Tuesday, February 8, 2011

Capitalizing On A Culturally Shared Experience

C. Engdahl
The Big E of Big E Toys

I can’t in an informed manner speak to other parts of the world, but here in the United States, television as a cultural force is no longer the unifying medium it once was decades ago. Gone are the days of Ed Sullivan, Walter Cronkite. Johnny Carson, M*A*S*H, The Cosby Show, and everything else that once permeated from the television airwaves only. Today’s television landscape is unbelievably fragmented. And even with cultural television standouts like Glee, CSI, and American Idol, the internet, DVR, mobile devices, and other technological viewing options make it almost impossible for us to share cultural television experiences in a mass and unified way. Today’s equivalent of “Who shot J.R.?” isn’t likely to be coming anytime soon.

Aside from an unforeseen national tragedy, I can think of no individual regularly scheduled event other than the Super Bowl that brings droves of people together simultaneously. This year, according to A.C. Nielsen, about 111 million people tuned in to see the Packers outlast the Steelers in football’s ultimate game. The game had a 71 share, which means more than two thirds of the televisions being watched at that time in the U.S. were tuned in to the Super Bowl on the Fox Network. (2011 viewership broke last year’s record of 106 million.) Although both literally and figuratively foreign to me, perhaps World Cup Soccer matches are the equivalent in other parts of the world.

TV ads, as most people have come to expect, are as much about the Super Bowl as the game itself. There is often much anticipation concerning the ads prior to Super Bowl Sunday, and certainly there is much commentary after the game. The ads themselves – at least online – get broken down by analysts and pundits just like the game itself. (I too have apparently been sucked into this world). There are winners and losers in this ad game, just like the football game itself.

A big winner this year it seems is Volkswagen, particularly because of its Star Wars oriented ad for the 2012 Passat. I actually saw the ad before the big game because it had been “leaked” onto the internet.

Chances are you’ve already seen it. If not, take a peek now.



There are two things about the Passat ad that are particularly interesting to me. These things are if not actually innovative, at least pretty clever (and in one case likely saved Volkswagen a bunch of money).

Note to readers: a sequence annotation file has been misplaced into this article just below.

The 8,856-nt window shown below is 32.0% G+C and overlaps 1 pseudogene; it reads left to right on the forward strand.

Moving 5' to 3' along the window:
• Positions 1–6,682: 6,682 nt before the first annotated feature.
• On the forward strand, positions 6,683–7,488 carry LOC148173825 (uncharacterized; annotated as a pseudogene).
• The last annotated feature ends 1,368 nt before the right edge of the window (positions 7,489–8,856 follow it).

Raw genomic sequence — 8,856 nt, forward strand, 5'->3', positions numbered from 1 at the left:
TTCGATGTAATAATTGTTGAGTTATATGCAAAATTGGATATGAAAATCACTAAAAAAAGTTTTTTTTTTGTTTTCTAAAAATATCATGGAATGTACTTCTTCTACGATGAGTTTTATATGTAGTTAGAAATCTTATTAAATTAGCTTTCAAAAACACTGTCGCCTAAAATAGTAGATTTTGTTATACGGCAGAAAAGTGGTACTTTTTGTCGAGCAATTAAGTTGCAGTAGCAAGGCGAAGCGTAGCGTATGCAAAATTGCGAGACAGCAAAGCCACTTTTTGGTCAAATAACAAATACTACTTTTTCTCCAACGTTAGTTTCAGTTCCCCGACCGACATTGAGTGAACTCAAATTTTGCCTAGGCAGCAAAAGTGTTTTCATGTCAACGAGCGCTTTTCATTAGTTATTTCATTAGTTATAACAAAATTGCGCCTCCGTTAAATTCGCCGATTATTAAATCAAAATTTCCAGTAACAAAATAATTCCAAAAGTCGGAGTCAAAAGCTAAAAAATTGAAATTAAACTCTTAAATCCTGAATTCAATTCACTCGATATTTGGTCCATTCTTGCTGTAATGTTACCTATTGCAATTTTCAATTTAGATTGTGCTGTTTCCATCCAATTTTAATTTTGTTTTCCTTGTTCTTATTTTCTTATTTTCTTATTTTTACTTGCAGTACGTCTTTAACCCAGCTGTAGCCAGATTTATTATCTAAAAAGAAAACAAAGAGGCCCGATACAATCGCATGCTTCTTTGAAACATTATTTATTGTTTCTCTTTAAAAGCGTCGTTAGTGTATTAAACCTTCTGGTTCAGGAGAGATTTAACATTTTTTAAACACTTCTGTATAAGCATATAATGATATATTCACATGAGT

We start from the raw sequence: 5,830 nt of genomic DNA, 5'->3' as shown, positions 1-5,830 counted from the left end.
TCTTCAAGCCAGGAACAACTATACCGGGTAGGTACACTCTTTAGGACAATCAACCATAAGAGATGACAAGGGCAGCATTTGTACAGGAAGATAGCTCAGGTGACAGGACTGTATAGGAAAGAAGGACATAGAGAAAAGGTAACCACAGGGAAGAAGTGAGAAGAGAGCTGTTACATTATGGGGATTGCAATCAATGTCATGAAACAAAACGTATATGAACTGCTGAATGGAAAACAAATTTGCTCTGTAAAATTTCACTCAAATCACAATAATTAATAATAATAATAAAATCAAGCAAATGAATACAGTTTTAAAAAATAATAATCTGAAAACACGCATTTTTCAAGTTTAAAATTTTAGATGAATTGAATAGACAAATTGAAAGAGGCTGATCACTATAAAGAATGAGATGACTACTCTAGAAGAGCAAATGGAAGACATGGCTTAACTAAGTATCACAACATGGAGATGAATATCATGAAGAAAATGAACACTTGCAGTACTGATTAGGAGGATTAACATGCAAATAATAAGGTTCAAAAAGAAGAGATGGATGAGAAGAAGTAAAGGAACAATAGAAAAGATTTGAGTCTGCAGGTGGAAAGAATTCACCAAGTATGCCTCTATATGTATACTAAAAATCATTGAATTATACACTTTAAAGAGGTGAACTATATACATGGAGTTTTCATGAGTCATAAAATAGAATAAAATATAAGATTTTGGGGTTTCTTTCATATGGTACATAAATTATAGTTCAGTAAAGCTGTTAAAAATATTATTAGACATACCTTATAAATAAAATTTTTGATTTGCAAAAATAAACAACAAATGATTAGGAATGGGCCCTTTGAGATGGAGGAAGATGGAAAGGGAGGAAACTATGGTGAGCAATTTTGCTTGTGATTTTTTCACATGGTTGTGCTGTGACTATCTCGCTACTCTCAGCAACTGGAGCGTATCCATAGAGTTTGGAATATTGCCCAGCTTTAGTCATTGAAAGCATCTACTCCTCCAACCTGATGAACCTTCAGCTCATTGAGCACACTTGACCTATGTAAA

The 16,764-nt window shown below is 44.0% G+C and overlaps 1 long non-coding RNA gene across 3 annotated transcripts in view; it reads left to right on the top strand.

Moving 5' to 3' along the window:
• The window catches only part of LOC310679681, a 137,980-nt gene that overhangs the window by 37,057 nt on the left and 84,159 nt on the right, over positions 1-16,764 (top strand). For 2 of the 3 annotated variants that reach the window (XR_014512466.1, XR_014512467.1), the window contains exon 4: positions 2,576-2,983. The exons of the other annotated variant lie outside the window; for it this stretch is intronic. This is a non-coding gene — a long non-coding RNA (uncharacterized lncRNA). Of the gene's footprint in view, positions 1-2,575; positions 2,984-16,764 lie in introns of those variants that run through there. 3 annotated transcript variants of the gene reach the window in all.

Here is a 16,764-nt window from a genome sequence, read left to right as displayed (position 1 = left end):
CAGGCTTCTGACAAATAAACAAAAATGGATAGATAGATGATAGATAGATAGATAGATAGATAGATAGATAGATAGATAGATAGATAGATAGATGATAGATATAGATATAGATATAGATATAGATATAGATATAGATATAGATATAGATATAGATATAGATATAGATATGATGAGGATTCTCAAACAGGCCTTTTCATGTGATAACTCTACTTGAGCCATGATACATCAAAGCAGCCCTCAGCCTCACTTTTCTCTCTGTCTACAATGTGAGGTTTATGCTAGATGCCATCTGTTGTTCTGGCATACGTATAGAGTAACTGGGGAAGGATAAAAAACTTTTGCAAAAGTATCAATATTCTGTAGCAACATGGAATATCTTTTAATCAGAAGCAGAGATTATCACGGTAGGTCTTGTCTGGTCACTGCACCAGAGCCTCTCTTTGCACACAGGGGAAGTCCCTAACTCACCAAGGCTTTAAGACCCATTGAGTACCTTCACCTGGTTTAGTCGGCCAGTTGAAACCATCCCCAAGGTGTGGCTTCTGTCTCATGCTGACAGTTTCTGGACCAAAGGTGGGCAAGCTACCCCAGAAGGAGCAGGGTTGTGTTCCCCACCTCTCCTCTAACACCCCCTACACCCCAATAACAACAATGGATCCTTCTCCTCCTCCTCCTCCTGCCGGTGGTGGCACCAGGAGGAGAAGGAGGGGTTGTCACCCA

The Star Wars Passat ad showed up online a few days before Super Bowl Sunday. It relatively quickly flowed through various social media outlets – Facebook in particular. It was boosted I believe by the perception that the ad had been “leaked”. I thought this was particularly clever even though the ad wasn’t really “leaked”, but rather simply “released” by Volkswagen execs. People enjoyed I believe the idea that they were seeing something before it was intended to be seen. How many people do you think would have checked out the ad if Volkswagen simply announced it was “releasing” the ad before the Super Bowl? It was certainly a great ad worthy of viral action. I’d contend though that not as many would have watched prior to the game if it hadn’t been “leaked.”

I watched the ad several times on YouTube in the days leading up to the game. It reminded me of my youngest son. When I finally saw the ad run on television, I noticed right away that it had been truncated. It was about 30 seconds shorter than the online version. See for yourself what aired:



As a stand-alone ad, the on-air version I don’t think was quite as effective. It lacked some of the overall storytelling set-up of the original. (I suppose such things are bound to happen when you cut an ad from 60 seconds down to 30). I don’t think it really mattered though because the on-air version was simply reinforcing the emotive and brand response already created for tens of millions of people on the web prior to the game. Everyone that saw the ad on YouTube or elsewhere already “got it”. And everyone that didn’t see the ad online were told about it by others and very well could have been brought to a computer at some point by a friend to watch the “full-length” version once the Super Bowl ad aired on TV.

At anywhere from $2.8 to $3 million for a 30 second television spot during the Super Bowl, Volkswagen saved a chunk of change by not running the 60 second version. It got the effect it wanted at half the price. Being innovative can apparently save you money.

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